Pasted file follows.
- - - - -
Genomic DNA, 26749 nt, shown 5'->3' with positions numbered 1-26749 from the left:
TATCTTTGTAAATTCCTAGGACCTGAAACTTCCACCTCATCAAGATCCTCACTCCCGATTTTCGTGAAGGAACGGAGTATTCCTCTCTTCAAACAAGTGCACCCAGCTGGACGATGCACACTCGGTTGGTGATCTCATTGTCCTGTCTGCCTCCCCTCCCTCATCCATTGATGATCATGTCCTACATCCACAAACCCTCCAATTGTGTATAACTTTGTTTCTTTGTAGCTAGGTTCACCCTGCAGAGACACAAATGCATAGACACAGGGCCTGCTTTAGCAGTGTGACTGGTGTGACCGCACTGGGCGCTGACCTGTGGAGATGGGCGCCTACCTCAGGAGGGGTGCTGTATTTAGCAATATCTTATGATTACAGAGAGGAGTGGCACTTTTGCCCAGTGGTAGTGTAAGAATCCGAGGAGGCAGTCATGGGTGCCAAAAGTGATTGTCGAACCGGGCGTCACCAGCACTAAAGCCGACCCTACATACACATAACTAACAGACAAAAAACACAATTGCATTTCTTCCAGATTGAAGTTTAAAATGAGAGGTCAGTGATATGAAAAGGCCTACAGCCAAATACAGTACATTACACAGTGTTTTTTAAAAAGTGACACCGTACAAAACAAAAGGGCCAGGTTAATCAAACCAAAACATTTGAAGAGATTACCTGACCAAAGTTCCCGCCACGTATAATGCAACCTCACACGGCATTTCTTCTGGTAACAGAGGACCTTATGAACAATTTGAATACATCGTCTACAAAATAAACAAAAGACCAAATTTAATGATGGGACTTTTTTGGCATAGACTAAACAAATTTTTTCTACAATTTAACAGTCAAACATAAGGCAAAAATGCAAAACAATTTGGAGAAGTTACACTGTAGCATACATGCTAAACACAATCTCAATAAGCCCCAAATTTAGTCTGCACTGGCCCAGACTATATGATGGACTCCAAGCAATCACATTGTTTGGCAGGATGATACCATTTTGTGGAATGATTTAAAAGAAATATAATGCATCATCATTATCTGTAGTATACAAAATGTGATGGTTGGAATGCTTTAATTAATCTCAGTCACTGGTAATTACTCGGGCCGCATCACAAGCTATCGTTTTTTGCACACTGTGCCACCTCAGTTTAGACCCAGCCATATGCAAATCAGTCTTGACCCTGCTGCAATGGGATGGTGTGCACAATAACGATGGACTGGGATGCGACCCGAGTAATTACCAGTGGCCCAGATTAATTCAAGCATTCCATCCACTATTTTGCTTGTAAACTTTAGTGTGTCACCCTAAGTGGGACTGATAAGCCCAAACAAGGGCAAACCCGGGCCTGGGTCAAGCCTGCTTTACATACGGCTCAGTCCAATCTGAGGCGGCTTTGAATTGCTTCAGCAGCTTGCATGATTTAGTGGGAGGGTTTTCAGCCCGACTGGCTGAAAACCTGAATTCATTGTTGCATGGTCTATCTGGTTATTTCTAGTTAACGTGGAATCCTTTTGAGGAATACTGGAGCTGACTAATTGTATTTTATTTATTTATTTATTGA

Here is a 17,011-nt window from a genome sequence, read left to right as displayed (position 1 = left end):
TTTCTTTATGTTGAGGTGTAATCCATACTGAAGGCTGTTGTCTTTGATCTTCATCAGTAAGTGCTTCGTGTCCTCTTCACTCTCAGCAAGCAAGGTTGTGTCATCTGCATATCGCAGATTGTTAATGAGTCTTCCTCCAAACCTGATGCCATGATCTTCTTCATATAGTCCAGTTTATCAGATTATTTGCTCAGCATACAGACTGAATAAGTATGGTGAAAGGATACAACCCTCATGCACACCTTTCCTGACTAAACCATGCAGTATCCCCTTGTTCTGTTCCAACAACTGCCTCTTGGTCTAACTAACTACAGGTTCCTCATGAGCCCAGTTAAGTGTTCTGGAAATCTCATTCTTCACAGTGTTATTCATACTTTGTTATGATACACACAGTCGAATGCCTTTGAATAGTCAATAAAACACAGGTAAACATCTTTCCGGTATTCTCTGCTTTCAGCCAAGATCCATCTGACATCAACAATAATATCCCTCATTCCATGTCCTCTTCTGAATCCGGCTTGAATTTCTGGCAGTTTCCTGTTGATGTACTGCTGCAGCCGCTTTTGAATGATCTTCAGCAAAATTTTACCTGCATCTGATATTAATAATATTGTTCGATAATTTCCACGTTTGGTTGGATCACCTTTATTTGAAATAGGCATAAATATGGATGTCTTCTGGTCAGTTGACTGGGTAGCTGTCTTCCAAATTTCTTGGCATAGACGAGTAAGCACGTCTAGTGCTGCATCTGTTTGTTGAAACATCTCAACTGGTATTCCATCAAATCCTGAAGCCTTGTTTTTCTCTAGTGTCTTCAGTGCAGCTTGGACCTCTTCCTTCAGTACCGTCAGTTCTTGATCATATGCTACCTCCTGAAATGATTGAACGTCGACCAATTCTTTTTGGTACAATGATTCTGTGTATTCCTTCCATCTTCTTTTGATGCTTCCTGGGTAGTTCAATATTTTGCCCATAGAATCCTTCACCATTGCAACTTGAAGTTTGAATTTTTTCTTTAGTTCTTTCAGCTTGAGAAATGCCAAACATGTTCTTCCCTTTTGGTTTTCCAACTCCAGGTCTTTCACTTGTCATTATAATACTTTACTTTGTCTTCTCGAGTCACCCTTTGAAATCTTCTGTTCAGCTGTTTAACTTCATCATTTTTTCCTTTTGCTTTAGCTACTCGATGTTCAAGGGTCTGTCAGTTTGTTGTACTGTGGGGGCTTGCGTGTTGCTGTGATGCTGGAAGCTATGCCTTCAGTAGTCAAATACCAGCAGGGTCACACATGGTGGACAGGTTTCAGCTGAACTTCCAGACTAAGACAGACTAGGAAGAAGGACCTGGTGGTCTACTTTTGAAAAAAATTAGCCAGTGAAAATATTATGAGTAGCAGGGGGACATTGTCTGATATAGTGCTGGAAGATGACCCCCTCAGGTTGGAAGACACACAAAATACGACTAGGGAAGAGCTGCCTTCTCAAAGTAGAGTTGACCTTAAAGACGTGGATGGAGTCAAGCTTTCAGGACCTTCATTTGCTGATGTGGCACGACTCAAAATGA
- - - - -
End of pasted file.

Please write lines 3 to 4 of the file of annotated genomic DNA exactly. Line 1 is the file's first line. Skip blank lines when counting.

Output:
Here is a 17,011-nt window from a genome sequence, read left to right as displayed (position 1 = left end):
TTTCTTTATGTTGAGGTGTAATCCATACTGAAGGCTGTTGTCTTTGATCTTCATCAGTAAGTGCTTCGTGTCCTCTTCACTCTCAGCAAGCAAGGTTGTGTCATCTGCATATCGCAGATTGTTAATGAGTCTTCCTCCAAACCTGATGCCATGATCTTCTTCATATAGTCCAGTTTATCAGATTATTTGCTCAGCATACAGACTGAATAAGTATGGTGAAAGGATACAACCCTCATGCACACCTTTCCTGACTAAACCATGCAGTATCCCCTTGTTCTGTTCCAACAACTGCCTCTTGGTCTAACTAACTACAGGTTCCTCATGAGCCCAGTTAAGTGTTCTGGAAATCTCATTCTTCACAGTGTTATTCATACTTTGTTATGATACACACAGTCGAATGCCTTTGAATAGTCAATAAAACACAGGTAAACATCTTTCCGGTATTCTCTGCTTTCAGCCAAGATCCATCTGACATCAACAATAATATCCCTCATTCCATGTCCTCTTCTGAATCCGGCTTGAATTTCTGGCAGTTTCCTGTTGATGTACTGCTGCAGCCGCTTTTGAATGATCTTCAGCAAAATTTTACCTGCATCTGATATTAATAATATTGTTCGATAATTTCCACGTTTGGTTGGATCACCTTTATTTGAAATAGGCATAAATATGGATGTCTTCTGGTCAGTTGACTGGGTAGCTGTCTTCCAAATTTCTTGGCATAGACGAGTAAGCACGTCTAGTGCTGCATCTGTTTGTTGAAACATCTCAACTGGTATTCCATCAAATCCTGAAGCCTTGTTTTTCTCTAGTGTCTTCAGTGCAGCTTGGACCTCTTCCTTCAGTACCGTCAGTTCTTGATCATATGCTACCTCCTGAAATGATTGAACGTCGACCAATTCTTTTTGGTACAATGATTCTGTGTATTCCTTCCATCTTCTTTTGATGCTTCCTGGGTAGTTCAATATTTTGCCCATAGAATCCTTCACCATTGCAACTTGAAGTTTGAATTTTTTCTTTAGTTCTTTCAGCTTGAGAAATGCCAAACATGTTCTTCCCTTTTGGTTTTCCAACTCCAGGTCTTTCACTTGTCATTATAATACTTTACTTTGTCTTCTCGAGTCACCCTTTGAAATCTTCTGTTCAGCTGTTTAACTTCATCATTTTTTCCTTTTGCTTTAGCTACTCGATGTTCAAGGGTCTGTCAGTTTGTTGTACTGTGGGGGCTTGCGTGTTGCTGTGATGCTGGAAGCTATGCCTTCAGTAGTCAAATACCAGCAGGGTCACACATGGTGGACAGGTTTCAGCTGAACTTCCAGACTAAGACAGACTAGGAAGAAGGACCTGGTGGTCTACTTTTGAAAAAAATTAGCCAGTGAAAATATTATGAGTAGCAGGGGGACATTGTCTGATATAGTGCTGGAAGATGACCCCCTCAGGTTGGAAGACACACAAAATACGACTAGGGAAGAGCTGCCTTCTCAAAGTAGAGTTGACCTTAAAGACGTGGATGGAGTCAAGCTTTCAGGACCTTCATTTGCTGATGTGGCACGACTCAAAATGA